The part of this that doesn't make sense to me...those of you who have to "sneak" food. Why do you have to sneak? What can they do to you if they "catch" you eating? Isn't this just like refusing the hep lock or any other "routine" rule?

This is something I've been thinking about...I don't know if my hospital allows you to eat or not. I honestly don't care if they "allow" me or not, I'm going to eat if I want to! (unless I'm on mag or another actual *good* reason not to eat). The hospital I had DD at didn't let me have anything more than ice chips, and I was miserable. I figure I'll just plan on bringing myself some snacks, and if I need to I'll send DH or my mom out for real food.
honeybee's Avatar honeybee 11:58 PM 02-23-2006
It's an archaic and outdated practice that isn't backed up by research. I had a very quick labor, with an IV (hadn't planned on it, but ended up with a fever and decided to go with the antibiotics), so I didn't need to eat anythiing, but I can NOT imagine not drinking water during labor. My dh and doula just brought me the ice water, and the nurse looked the other way. We had also brought light snacks to sneak in, but I didn't end up using them.

I don't care what the "hospital policy" says. I am not a sheep. I do the research and then make my own decisions. It's not like the nurses are watching you every second (heck, ours was hardly ever in the room). What are they going to do, pump my stomach after I've eaten?? My dh and doula were there to TELL them I'd eaten if the genreal anesthesia/emergency situation came up, so they could take it into account.
applejuice's Avatar applejuice 12:00 AM 02-24-2006
Yes, it is outdated, but they still do it, don't they?

Hospital policies change slowly. Not too long ago, women would get routine 3H enema, complete pubic shave, intravenous line, external monitor, internal monitor, vaginal examination to establish progress, put to bed and no food on admission and before the DH was allowed to rejoin his DW.

Anything out of the ordinary is encountered with resistance. Things have changed a bit, but the same people are in charge.

I really think if you want to eat during labor, you should consider a homebirth and stop trying to see what kind of mayhem you can create for the staff during labor. Hospitals are not known for their sense of humor in these situations, especially old labor and delivery nurses.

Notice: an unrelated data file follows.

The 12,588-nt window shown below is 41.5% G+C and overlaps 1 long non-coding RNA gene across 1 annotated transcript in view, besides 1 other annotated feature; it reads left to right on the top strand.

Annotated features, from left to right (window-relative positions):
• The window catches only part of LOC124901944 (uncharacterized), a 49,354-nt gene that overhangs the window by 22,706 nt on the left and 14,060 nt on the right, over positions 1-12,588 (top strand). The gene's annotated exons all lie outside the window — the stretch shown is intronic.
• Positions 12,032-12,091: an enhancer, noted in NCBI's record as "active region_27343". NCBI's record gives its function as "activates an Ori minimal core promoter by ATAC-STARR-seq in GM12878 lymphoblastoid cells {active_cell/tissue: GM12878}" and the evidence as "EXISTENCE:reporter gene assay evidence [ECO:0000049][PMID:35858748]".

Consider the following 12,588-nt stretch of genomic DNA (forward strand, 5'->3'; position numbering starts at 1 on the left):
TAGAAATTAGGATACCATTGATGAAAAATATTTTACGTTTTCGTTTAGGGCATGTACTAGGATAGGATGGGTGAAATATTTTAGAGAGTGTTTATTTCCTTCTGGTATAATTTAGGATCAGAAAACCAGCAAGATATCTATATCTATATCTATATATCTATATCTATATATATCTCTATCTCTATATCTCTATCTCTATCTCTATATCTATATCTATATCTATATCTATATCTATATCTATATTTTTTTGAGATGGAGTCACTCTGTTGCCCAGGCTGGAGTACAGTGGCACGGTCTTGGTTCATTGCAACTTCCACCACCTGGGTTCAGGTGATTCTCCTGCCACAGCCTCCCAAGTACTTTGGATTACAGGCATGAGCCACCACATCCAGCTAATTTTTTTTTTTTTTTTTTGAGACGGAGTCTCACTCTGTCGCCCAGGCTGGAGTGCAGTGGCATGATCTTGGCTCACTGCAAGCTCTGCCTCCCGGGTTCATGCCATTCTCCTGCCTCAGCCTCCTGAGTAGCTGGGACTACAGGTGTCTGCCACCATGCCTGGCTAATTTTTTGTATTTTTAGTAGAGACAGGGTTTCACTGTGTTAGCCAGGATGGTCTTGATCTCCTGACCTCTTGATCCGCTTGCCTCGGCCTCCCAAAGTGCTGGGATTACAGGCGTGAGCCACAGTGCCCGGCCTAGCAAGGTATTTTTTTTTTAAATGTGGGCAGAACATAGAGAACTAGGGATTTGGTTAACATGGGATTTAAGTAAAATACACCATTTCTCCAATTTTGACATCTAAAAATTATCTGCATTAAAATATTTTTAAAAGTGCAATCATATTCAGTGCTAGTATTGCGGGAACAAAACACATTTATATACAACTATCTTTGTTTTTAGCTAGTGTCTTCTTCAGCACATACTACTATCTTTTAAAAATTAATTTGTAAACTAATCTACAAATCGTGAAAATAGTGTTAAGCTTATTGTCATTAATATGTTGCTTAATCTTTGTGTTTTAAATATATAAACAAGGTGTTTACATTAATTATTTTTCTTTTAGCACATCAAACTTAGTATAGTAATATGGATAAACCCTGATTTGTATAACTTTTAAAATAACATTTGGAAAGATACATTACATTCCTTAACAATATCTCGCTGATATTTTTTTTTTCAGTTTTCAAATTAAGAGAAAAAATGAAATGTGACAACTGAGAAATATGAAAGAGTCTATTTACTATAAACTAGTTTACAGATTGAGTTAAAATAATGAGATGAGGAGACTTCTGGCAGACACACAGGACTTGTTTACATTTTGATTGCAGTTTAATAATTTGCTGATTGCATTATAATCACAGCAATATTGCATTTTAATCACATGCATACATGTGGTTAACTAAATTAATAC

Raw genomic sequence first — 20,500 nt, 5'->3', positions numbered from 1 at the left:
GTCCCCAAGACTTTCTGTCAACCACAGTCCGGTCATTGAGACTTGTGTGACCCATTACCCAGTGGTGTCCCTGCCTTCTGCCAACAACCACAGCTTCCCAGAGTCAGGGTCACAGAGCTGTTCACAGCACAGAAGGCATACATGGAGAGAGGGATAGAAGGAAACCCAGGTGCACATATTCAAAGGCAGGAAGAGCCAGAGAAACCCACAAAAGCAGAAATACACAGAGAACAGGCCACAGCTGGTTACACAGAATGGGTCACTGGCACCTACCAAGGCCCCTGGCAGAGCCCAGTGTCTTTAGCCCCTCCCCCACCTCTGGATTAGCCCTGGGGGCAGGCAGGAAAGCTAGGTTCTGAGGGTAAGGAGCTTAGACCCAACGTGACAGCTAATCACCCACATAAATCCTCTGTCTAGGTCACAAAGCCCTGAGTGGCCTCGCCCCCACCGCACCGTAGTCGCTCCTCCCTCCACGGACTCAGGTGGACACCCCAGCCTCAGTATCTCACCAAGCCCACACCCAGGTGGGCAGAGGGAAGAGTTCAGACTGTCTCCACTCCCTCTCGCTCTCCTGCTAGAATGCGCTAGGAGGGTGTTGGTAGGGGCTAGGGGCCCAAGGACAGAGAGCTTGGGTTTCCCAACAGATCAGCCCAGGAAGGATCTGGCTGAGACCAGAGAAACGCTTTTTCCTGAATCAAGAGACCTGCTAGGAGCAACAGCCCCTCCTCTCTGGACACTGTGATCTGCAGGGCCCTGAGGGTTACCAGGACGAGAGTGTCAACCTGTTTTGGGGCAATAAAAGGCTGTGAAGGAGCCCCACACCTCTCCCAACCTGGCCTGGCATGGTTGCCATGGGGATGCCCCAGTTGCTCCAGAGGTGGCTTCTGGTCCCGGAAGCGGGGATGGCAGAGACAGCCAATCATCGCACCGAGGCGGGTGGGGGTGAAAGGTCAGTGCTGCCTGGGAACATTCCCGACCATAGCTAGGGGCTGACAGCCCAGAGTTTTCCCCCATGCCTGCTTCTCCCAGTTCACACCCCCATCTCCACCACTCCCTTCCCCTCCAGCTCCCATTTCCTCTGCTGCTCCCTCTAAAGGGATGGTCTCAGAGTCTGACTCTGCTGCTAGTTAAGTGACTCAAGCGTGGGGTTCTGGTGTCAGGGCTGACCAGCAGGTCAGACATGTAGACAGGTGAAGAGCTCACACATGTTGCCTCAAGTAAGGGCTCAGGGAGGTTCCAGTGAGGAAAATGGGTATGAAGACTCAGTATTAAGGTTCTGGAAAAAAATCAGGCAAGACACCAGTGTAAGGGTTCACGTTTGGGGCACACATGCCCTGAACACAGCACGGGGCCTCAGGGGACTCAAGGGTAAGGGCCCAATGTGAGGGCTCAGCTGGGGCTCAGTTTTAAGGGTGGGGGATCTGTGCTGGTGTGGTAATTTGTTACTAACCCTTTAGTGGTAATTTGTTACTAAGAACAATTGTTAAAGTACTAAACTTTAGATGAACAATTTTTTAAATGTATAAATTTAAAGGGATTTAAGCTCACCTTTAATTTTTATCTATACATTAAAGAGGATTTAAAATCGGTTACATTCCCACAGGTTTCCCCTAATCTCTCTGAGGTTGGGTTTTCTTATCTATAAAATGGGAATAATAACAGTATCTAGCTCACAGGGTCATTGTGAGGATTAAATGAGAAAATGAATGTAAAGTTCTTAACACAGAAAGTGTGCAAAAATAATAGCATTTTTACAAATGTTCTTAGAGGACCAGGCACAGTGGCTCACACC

They have "vays of making you comply mit der master plan"!

And actually, yes, an emergency in labor presents itself and it is necessary to use general anesthesia, they will pump your stomach, although, if it is a true time pinch emergency, I cannot see where the time for that would come in.... Sounds like fun.
amydidit's Avatar amydidit 12:14 AM 02-24-2006
Such a stupid rule. So, JUST IN CASE, you need an emergency section you aren't supposed to eat, right? Well, what if you're 36 weeks along and have an emergency (can't think of what) that requires an emergency section... oh no!!! You weren't in labor so you didn't know not to eat! Uh oh! So, should pregnant women stop eating in the third trimester, just in case???
~rolls eyes~
ssolberg99's Avatar ssolberg99 12:17 AM 02-24-2006
I tried to eat with my first during early labor, but it came right up. I drank water all the way through, though. I just took a tour of the hospital I will be giving birth at and the nurse also said no eating etc. But she said under her breath "If a pregnant woman wants to eat, she's going to eat...who will stop her?" I agree, if I am hungry, I will eat...granted, it might come up.
Belle's Avatar Belle 01:11 AM 02-24-2006
Wow. I guess I gave birth at a progressive hospital. The nurse brought me fruit and encouraged me to drink water. I didn't eat a lot of fruit, but the little bit was wonderful. She frequently brought me fresh ice water. She was an angel.
LeslieB's Avatar LeslieB 01:21 AM 02-24-2006
I saw a midwife recently who said that the policy at the hospital is that I won't be allowed to eat. Then she said, "What you do is bring some snacks for your husband, and if one of those crackers just happens to accidentally fall in your mouth, oh well... Just don't let any of the nurses see it happen." That was pretty encouraging.
CarolynnMarilynn's Avatar CarolynnMarilynn 01:27 AM 02-24-2006
It's not research-based at all. The one study I know about that discussed aspirating food while under a general anesthesia came to the conclusion that the likelihood of aspirating under a general was related to the experience level of the anesthetist (more skill=fewer aspirations). The actual number of aspirations is very low, low, low.

This thread reminded me of a birth I attended recently. The woman was in the tub pushing, after a fast first stage, and in the minute or so between her pushes she was munching on an apple! Giant, huge bites -- she said she was starving. Then she downed a big glass of milk, got out of the tub (her choice of course), sat on the birth stool, and pushed out her baby. She literally ate til the baby crowned (the apple followed her). It was pretty cute -- she rocked.
spero's Avatar spero 01:42 AM 02-24-2006
I had my kids in a birthing center within a hospital. My MW MADE me eat - I wasn't hungry but I'd been up all night laboring and hadn't eaten in about 15 hours. She had DH go fetch muffins and juice - I didn't want any but she insisted, and even hand-fed me. I was getting tired and my blood sugar was getting low. I'm glad she insisted - I didn't give birth for almost 12 more hours and it was a long, tough day. I did need that little bit of sustanance.
sapphire_chan's Avatar sapphire_chan 02:10 AM 02-24-2006
Yet more reasons to homebirth or at least wait until the last possible second to go to the hospital.
Sharlla's Avatar Sharlla 05:09 AM 02-24-2006
I was told no eating or drinking during labor with DS1, they didn't seem to care with DS2. Different hospitals and their policies I guess.